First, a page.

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Aesthetic Distinctions and Musical Lives
section, and this category, defined by those who alternated between several aesthetics
and voices over the course of a single performance, was best typified by cellist Tristan
Honsinger (as well as several younger musicians in their late-20s and early-30s, and
especially those performing in Sowieso, the salon and The Great Heisenberg).40 In this
area, a typical concert might include elements of jazz, Neue Musik-influenced virtuosity,
theatrical vocal outbursts and melodies with the simplicity of children’s songs, and
these approaches were united by the single rule that all of these styles (and more) could,
and should, be allowable and possible.41
To Summarise
While the musicians discussed in this section represented the widest extremes of
performers dealing with multiple sub-styles of Improvised Music, others nonetheless
located themselves within this framework - allowing themselves more or less flexibility,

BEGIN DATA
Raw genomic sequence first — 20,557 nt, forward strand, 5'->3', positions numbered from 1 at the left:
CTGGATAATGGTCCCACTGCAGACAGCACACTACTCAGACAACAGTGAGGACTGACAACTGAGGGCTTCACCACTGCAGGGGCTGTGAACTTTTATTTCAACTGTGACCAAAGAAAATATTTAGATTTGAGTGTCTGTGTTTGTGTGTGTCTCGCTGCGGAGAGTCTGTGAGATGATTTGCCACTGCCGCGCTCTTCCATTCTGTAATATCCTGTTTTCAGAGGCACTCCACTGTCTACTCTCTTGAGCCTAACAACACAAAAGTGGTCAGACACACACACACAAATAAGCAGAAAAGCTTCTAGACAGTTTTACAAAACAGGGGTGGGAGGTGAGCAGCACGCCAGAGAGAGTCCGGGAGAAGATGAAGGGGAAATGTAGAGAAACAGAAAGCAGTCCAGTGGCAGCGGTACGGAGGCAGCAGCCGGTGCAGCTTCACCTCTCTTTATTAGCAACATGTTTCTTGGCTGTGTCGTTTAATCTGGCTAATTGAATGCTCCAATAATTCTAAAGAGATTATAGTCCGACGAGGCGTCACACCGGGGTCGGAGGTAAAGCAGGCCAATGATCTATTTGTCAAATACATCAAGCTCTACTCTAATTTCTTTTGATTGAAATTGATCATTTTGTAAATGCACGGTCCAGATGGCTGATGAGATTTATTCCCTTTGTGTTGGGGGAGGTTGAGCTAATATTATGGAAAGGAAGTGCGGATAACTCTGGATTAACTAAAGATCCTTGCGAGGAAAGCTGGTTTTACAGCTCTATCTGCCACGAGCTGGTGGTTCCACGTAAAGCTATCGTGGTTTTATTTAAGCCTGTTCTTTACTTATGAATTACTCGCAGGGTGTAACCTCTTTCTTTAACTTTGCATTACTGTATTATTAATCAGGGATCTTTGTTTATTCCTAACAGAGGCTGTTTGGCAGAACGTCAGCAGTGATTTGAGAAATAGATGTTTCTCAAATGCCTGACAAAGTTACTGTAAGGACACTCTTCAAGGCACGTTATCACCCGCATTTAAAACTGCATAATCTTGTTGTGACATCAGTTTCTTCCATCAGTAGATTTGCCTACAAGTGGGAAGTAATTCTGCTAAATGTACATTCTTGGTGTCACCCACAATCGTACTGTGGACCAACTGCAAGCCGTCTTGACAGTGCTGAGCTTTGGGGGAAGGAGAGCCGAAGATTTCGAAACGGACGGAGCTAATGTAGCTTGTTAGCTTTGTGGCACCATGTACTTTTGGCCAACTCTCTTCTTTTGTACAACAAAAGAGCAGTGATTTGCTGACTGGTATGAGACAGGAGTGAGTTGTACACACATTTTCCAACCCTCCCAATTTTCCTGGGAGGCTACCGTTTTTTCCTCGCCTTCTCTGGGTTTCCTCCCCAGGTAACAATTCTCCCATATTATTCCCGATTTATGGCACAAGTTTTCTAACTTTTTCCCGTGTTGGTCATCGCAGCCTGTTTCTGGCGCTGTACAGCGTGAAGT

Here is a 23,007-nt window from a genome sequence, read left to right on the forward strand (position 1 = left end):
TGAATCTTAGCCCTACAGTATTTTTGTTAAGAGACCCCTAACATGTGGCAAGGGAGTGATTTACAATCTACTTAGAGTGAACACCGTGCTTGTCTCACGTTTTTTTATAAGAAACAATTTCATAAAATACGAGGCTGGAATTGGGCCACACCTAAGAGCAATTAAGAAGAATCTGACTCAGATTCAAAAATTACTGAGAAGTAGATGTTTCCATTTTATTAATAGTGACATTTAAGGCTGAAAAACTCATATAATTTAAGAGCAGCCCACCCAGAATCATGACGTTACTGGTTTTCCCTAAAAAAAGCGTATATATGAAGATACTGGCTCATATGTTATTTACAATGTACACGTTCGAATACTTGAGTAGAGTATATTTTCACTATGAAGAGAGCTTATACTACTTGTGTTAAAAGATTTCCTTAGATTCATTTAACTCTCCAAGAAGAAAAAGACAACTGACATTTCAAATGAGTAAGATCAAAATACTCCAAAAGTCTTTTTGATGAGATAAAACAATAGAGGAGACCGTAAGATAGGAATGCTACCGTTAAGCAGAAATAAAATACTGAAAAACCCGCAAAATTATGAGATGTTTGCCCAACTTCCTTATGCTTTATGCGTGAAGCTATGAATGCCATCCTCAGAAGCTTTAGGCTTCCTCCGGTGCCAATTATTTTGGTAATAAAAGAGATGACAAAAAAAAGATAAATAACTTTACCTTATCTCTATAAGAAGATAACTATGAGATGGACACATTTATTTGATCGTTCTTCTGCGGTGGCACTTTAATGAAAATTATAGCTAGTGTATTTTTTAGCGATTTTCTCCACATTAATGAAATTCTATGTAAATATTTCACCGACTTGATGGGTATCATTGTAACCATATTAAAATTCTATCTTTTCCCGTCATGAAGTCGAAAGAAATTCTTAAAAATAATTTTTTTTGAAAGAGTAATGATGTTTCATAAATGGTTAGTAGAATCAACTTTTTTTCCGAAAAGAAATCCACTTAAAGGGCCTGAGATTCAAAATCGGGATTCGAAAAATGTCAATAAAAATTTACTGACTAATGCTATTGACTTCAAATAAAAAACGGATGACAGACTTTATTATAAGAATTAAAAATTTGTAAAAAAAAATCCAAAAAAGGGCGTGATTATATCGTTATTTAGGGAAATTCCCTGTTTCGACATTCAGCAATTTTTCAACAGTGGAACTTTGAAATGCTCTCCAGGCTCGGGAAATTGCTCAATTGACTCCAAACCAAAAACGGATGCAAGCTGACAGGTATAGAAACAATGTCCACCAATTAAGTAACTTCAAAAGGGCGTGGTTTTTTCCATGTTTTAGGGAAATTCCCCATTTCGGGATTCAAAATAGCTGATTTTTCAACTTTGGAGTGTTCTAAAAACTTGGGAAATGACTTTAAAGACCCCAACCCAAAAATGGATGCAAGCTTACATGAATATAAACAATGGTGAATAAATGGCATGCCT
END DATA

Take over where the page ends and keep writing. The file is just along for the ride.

in terms of both their own voice (or voices) and the range of aesthetics (or sub-styles)
in which they participated.
To conclude this section, the following list summarises these positions, and proposes
the extremes of the continuum within which Berlin’s improvisers situated their musical
lives and practices:
1. Musicians with a voice/set of musical materials that were instantly recognisable,
and stayed more-or-less constant:
– who played in a relatively confined set of styles (Mahall).
– who played with musicians from a wide range of different sub-styles of
Improvised Music (Rupp).
2. Musicians who changed their voice/materials between different performances and
bands, and who considered that what united their work was on a deeper, more
conceptual level:
– for whom it was important that each project had a separate function, and
who consciously left things in, and out, of each context (Thieke, with a wider
spread; Beins, with a lesser).
– who may have had some projects where things were separate, but who
also created projects where everything was possible, and several different
Of those interviewed here, Els Vanderweyer, trumpeter Reuben Lewis and Anna Kaluza (especially
with the Haman Quartet).
Honsinger was an inspiration to many musicians interested in this approach - drummer Steve
Heather explaining, “What I love about [playing with Tristan is that] you can just go anywhere”, and
23-year old newcomer Reuben Lewis commenting, following his first performance with Honsinger at
Sowieso, that, “We went everywhere. It was an absolutely wild ride!”.